When Anxiety or OCD Makes You Afraid to Eat. Coping with ARFID
Anxiety and OCD can make kids afraid to do many things. Afraid to sleep. Afraid of the dark. Afraid to make friends. But when anxiety or OCD makes you afraid to eat it can become a much more serious issue. Anxiety and OCD can ooze into our children’s eating habits. They can be afraid they are going to choke, throw up or get sick. They can be afraid their food is poisoned, disgusting or too chewy. They can worry they might get too full, too sick or get too contaminated. The list can go on and on. So how are you supposed to help a child who is scared to eat?
Educate Kids on Anxiety and OCD
For starters kids need to understand what anxiety or OCD is and how it works. We want kids to understand that the more they avoid, the bigger their anxiety or OCD grows. So, the more we avoid food, the worse the issue gets.
When Kids are Afraid to Eat – Get to the Core Fear
Don’t assume you know why your child is afraid to eat. Find out what their core fear is and tackle it. Are they afraid of germs, throwing up, contamination, texture? What is the core fear triggering their restrictive eating? Once you know their core fear, you want to re-frame their thinking. If they fear they will throw up if they eat too much – you let them know that not eating can cause nausea. If they fear their food is contaminated. You let them know that everything around us is contaminated and that we don’t have control over this. We want to teach kids to accept doubt and uncertainty – because if they do, anxiety and OCD lose their power to control them.
Don’t Get into Food Battles
You don’t want to force a child with anxiety and OCD to eat. That can backfire and make them more anxious to eat anything. You want to encourage and motivate them to fight their fears. This will have much more staying power. What is that saying – Give a person a fish and they’ll eat for a day. Teach them to fish and they’ll eat for a lifetime. Same is true here – only literally!
Once you know your child’s core fears make a list of foods they won’t eat. You can set up structured challenges where they earn a challenge reward for trying a food on their “No Way!” List. Depending on your child’s level of anxiety, you can offer them to just hold, smell, lick or bite the food and move up from there. When you see your child refusing to eat and appears afraid to eat, ask them what their anxiety or OCD told them about the food. I like to personify anxiety and OCD and it is one of the first things I teach parents in my class. Challenge your child to take one more bite or lick of the food their anxiety or OCD is not wanting them to eat. The more we teach our kids to lean into their fears, the less power their anxiety/OCD will have on them. It doesn’t have to be a big lean – any small action towards the fear is helpful.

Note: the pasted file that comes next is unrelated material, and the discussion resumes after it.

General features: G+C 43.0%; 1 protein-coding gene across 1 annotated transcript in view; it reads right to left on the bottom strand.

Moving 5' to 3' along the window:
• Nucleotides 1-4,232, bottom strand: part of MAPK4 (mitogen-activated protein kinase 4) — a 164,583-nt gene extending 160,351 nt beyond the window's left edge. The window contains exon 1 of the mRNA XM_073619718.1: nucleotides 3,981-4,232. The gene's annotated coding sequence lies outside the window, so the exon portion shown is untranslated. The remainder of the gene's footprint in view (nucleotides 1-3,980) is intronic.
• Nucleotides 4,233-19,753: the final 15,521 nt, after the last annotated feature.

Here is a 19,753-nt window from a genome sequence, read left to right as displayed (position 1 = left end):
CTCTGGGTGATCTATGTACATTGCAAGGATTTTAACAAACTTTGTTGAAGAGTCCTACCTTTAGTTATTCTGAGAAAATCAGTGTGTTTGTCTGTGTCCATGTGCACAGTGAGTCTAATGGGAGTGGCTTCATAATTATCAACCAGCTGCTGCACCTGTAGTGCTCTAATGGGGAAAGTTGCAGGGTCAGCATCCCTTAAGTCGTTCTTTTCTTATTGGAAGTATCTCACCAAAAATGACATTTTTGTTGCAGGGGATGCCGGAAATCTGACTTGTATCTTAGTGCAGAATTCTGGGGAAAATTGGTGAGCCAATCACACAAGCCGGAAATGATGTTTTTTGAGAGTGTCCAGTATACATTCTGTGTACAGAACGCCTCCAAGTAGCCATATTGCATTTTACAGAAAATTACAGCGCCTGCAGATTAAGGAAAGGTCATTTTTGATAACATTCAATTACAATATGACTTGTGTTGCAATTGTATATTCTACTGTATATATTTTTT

Offer Food Anyway
It is easy to start accommodating your child’s restrictive eating. You probably know exactly what they’ll eat and how they’ll eat it. That’s great for getting calories in them, but don’t forget to push the envelope a little bit as well. If you never offer your child an opportunity to fight their anxiety or OCD, they never will. Find small ways to get your child slightly out of the comfort zone. One small step at a time can lead to big changes. I have seen way too many kids wind up on liquid diets because their anxiety or OCD was accommodated and so it grew. Anxiety and OCD is greedy. It will never stop. In order to stop it from growing you need to help your child push back.
- ~This might mean offering them food they wouldn’t eat along with food they will eat.
- ~Preparing food in a way that triggers their anxiety or OCD.
- ~Having food they wouldn’t eat near them.
- ~Encouraging them to lick food they won’t eat.
- ~Not washing or re-washing dishes or utensils.
The priority is getting calories into your child, but after that the priority is pushing anxiety or OCD back. This can be a tightrope at times because it is a balancing act to make sure your child has enough sustenance while empowering them to fight their fears that cause them not to eat.
Remember Whose Battle it is
Food struggles are the worst! They scare parents and make them panic. I know, I am one of them! But, we must also remember that this is our child’s battle, not ours. We can only arm them with tools, but we can not fight the battle for them. When we teach our kids what anxiety or OCD is and how to beat it, they are more likely to want to change their eating behaviors.